This year marks the twentieth anniversary of the release of Veritatis Splendor , surely one of the most significant encyclicals of Pope John Paul II. It offers a searching examination of the nature of the Christian life and Christian moral reflection. Although John Paul’s focus in the encyclical is, unsurprisingly, on issues in Roman Catholic moral theology, the encyclical takes up questions that came to the fore at the time of the Reformation, that have not gone away, and that continue to puzzle. Among these is what the encyclical calls “fundamental choice” (or “option”), which in the Reformation perspective we might call “the problem of the relation of person and work.” Reflecting upon it can take us to the heart of Christian ethics.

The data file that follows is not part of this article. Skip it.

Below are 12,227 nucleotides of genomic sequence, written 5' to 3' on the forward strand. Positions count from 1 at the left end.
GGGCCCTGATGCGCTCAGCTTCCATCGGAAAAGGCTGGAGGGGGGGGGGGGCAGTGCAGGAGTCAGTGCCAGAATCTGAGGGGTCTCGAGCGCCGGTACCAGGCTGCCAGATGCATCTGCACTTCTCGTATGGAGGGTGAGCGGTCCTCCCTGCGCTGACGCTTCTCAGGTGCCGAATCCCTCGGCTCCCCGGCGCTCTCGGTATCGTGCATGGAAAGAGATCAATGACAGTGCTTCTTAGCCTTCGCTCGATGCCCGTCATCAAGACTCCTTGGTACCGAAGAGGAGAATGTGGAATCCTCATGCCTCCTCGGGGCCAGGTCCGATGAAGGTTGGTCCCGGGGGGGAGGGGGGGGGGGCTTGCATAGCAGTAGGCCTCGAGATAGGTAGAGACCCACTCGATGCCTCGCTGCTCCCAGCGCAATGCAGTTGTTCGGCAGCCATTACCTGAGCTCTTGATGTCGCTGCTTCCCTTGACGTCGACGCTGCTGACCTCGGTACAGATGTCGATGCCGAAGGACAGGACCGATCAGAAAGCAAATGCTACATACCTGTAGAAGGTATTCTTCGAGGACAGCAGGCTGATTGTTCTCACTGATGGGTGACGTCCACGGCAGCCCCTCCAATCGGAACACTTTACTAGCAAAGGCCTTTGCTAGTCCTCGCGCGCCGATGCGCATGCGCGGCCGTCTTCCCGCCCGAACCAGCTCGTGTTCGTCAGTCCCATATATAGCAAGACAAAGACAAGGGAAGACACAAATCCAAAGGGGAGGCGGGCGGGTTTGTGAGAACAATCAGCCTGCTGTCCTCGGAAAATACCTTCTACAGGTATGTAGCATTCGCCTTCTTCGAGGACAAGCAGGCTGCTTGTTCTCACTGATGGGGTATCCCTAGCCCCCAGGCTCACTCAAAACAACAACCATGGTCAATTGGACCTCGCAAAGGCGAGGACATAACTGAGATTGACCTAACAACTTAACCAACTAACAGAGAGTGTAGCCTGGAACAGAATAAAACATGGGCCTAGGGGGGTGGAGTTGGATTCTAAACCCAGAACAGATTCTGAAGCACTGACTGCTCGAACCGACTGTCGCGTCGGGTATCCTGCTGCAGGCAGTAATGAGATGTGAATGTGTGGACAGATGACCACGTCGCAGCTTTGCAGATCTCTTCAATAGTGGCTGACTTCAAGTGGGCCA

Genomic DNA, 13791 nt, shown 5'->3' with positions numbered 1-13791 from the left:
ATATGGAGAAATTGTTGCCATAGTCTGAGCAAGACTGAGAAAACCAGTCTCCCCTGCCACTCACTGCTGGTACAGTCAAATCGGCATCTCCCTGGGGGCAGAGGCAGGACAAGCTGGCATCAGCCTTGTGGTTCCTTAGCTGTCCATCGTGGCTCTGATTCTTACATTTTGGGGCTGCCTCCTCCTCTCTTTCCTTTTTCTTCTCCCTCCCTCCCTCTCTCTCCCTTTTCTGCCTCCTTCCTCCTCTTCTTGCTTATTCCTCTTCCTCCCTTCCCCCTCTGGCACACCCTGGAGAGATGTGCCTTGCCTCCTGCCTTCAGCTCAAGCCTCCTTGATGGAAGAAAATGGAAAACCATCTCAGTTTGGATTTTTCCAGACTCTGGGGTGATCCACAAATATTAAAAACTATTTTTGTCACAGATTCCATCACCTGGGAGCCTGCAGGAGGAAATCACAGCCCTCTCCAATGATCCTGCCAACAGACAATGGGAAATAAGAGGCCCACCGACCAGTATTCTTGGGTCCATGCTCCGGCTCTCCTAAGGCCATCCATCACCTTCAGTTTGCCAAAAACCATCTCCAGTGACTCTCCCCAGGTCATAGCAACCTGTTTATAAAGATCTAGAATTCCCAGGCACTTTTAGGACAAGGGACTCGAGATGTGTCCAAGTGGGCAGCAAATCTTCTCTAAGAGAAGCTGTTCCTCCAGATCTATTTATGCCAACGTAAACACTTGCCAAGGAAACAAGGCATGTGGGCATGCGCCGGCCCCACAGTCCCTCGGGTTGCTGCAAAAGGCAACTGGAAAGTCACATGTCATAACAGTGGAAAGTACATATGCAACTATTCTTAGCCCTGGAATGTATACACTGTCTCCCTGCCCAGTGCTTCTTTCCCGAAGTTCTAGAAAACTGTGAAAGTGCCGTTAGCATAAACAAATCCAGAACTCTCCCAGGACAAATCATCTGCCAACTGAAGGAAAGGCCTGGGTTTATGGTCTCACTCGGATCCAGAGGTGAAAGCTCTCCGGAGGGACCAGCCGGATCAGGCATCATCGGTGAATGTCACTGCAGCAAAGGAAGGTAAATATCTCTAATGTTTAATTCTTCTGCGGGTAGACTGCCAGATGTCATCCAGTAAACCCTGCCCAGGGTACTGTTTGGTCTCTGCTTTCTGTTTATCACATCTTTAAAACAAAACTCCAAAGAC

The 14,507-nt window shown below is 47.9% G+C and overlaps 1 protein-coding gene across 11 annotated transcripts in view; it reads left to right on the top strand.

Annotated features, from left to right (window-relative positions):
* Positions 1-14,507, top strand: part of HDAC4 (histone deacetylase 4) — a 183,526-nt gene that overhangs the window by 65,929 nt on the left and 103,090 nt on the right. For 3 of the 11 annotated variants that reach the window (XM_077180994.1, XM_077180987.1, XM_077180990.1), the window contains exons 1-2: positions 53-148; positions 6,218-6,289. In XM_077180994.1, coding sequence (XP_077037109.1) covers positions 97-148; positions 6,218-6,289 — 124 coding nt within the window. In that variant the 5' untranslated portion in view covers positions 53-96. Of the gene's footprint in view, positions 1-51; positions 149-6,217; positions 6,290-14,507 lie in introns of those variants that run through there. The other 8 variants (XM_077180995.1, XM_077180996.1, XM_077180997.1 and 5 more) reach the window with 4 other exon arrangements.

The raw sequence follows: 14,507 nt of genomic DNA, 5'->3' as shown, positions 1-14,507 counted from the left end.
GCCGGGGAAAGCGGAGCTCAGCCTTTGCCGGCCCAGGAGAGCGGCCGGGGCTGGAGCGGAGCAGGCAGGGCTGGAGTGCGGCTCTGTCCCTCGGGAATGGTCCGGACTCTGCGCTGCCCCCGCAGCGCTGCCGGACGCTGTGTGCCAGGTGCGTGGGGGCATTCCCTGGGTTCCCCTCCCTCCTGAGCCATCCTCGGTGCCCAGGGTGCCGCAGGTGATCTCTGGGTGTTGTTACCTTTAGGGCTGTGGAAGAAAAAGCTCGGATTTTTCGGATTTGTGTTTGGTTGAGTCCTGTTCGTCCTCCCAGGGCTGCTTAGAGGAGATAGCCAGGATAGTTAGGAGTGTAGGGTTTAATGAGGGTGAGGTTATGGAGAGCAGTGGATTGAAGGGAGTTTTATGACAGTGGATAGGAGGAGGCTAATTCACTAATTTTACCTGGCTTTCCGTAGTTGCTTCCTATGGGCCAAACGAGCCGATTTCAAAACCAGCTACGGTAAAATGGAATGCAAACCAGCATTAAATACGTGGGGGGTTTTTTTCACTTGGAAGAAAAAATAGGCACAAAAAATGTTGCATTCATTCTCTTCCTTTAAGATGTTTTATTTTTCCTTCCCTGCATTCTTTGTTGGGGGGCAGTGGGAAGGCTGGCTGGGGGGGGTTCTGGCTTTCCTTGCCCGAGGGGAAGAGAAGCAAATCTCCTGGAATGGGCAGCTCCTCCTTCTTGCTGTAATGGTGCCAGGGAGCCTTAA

In order to sharpen our sense of the concerns of Veritatis Splendor , it will be useful to set alongside it another”to some extent, contrasting”theological perspective. For that purpose, I will use one of the most substantial works of Lutheran ethics from the twentieth century: Helmut Thielicke’s Theological Ethics . Attending to how these two angles of vision both diverge and converge can, I think, help us see what is at stake in thinking about the relation of agent and act, person and work”who we are and what we do.

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